Investment Institute
Macroeconomic Research

Trump outperforms polling, in for the long haul

  • 04 November 2020 (5 min read)

Key points

  • President Trump has done much better than polls suggested, but as yet the Presidential election outcome is unknown and appears on a knife-edge.
  • The close outcome raises fears of a contested election as late-counted mail-in votes are likely to skew towards Democrats. President Trump has already issued inflammatory statements suggesting that “they are trying to STEAL the election".
  • The Congressional race has gone as expected: the House retains a Democrat majority, but the Senate vote was much closer – the result still outstanding - but with the bias now appearing towards a Republican majority.
  • The immediate financial market reaction appears to have been a pricing out of expectations for a Democrat-sweep and some caution over the prospect of a contested election. This has removed some support for value stocks, but provided some relief to growth stocks. Treasury yields have fallen back and the dollar has gained.
  • The economic implications of what we know so far - that a united Presidency and Congress looks highly unlikely – is that fiscal stimulus will be less. This will dampen the outlook for US GDP growth. It will also likely prolong the need for monetary policy support.

Trump outperforms in the story so far

Europe awakens to an as yet inconclusive US election. While we knew we would have to wait for final results – as is always the case – any hopes that results would be clean enough to allow independent newstations to declare winners has evaporated. However, the news so far is that President Trump has done much better than polls were suggesting, both in key states – as was the case in 2016 – and more broadly. This leaves the Presidential election outcome on a knife-edge. The House of Representatives has been declared with a Democrat majority, but the Senate race is much closer, although looks likely to stay under a Republican majority. Whoever eventually wins the Presidential Race looks set to face a divided Congress, which will make the prospect of passing any policy all the more difficult. In turn, this suggests less fiscal support to the US economy, a reduced growth outlook and more focus on Federal Reserve inspired policy stimulus.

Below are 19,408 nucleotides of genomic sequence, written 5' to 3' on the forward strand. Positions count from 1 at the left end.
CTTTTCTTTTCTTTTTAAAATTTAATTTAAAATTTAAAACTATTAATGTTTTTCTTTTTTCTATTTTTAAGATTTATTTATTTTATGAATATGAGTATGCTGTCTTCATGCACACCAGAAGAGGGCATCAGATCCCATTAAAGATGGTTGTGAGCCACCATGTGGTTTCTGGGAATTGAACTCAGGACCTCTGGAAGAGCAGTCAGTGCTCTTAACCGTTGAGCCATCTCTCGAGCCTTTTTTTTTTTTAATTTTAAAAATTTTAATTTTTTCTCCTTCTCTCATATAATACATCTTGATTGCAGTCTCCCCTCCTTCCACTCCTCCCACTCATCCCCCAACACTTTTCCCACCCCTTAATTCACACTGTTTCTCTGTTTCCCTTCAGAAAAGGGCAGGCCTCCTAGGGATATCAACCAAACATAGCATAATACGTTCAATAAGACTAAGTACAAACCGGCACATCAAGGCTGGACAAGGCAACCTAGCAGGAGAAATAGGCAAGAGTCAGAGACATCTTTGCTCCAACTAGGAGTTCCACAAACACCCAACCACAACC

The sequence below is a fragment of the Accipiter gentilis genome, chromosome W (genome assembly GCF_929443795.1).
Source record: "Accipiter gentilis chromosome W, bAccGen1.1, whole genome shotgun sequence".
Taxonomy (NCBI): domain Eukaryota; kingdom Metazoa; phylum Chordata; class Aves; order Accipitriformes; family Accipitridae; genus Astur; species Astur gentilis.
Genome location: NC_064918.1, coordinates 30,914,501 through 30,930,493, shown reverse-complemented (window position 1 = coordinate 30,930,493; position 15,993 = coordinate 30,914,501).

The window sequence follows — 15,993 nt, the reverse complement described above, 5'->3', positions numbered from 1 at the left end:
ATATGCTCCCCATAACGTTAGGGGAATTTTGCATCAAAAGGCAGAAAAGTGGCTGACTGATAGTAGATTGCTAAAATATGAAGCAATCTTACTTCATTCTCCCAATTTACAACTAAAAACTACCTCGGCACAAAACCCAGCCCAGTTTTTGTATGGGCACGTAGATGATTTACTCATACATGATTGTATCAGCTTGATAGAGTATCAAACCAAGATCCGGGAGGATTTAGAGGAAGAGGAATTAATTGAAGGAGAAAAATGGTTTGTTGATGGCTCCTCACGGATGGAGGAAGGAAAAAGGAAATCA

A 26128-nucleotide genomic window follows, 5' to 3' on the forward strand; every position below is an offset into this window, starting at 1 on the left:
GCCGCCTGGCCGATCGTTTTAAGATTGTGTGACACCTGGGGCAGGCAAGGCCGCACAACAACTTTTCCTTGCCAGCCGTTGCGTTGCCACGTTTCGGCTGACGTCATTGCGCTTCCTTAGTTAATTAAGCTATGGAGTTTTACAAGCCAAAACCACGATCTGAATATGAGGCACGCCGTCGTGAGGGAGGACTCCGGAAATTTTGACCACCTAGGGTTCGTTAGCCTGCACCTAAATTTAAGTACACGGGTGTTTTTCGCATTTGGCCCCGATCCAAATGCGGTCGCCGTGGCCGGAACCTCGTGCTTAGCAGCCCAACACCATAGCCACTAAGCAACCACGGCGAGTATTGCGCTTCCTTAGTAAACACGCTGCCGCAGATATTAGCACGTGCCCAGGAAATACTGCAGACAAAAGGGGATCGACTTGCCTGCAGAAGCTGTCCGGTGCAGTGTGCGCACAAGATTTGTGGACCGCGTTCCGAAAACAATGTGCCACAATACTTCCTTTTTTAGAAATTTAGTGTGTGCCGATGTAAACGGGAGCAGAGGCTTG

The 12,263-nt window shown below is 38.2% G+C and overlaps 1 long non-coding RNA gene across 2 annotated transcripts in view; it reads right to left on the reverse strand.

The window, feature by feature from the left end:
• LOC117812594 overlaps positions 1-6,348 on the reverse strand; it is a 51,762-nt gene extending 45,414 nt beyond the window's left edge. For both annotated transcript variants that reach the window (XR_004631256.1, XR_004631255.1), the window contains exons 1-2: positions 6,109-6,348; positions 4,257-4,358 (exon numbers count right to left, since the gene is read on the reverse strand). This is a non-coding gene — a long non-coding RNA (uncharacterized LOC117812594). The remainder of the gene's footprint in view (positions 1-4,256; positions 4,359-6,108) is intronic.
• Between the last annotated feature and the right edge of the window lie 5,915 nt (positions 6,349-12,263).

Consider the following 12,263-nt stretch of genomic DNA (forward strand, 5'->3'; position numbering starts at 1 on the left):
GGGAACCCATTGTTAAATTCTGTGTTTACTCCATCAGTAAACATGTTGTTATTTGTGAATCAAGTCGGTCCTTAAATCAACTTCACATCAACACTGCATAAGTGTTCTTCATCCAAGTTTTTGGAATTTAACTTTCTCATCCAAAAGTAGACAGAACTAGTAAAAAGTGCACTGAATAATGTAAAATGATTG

At the time of writing, the Associated Press has a ‘declared’ vote count of 238 to Democrat contender Joe Biden and 213 for President Trump. Nevada still looks likely to go Democrat, which would add a further 6 votes. The outstanding States are the usual suspects of Georgia, North Carolina, Pennsylvania , Michigan and Wisconsin with 76 electoral college votes up for grabs between them. At present, the Associated Press shows all of these states to be leaning to President Trump. As previously described, this close outcome could lead to a drawn out and messy result. With Democrat voters voting in greater majority in the late-counted mail-in votes, we should expect these later votes to be skewed more towards Biden. This has led Biden to issue a statement saying that the election is not over until every vote is counted. Meanwhile President Trump has first tweeted and now given a statement stoking fears of electoral duplicity, saying “they are trying to STEAL” the election. This could foreshadow a long and drawn out process. Whatever else happens, the vote count is not likely to be finalised for several days now at least, setting the seen for more uncertainty.

Part of the Congressional race appears more certain and as expected the House is expected to return a Democrat majority with Fox News being one of the first to declare such an outcome, and expectations of a modest (around 5 seat) increase. The Senate race also looks close, but with Democrats underperforming nationally and missing key close States overnight, Republicans look on track to hold the majority here. The Associated Press have declared 47 Republican seats, versus 44 Democrat (2 independent). Of the remaining States, Democrats look on track for Arizona, but Republicans are currently leading in Maine, Michigan and more closely in North Carolina. Taking all three would give Republicans 50 seats, but leave them on track for a majority. 

Initial implications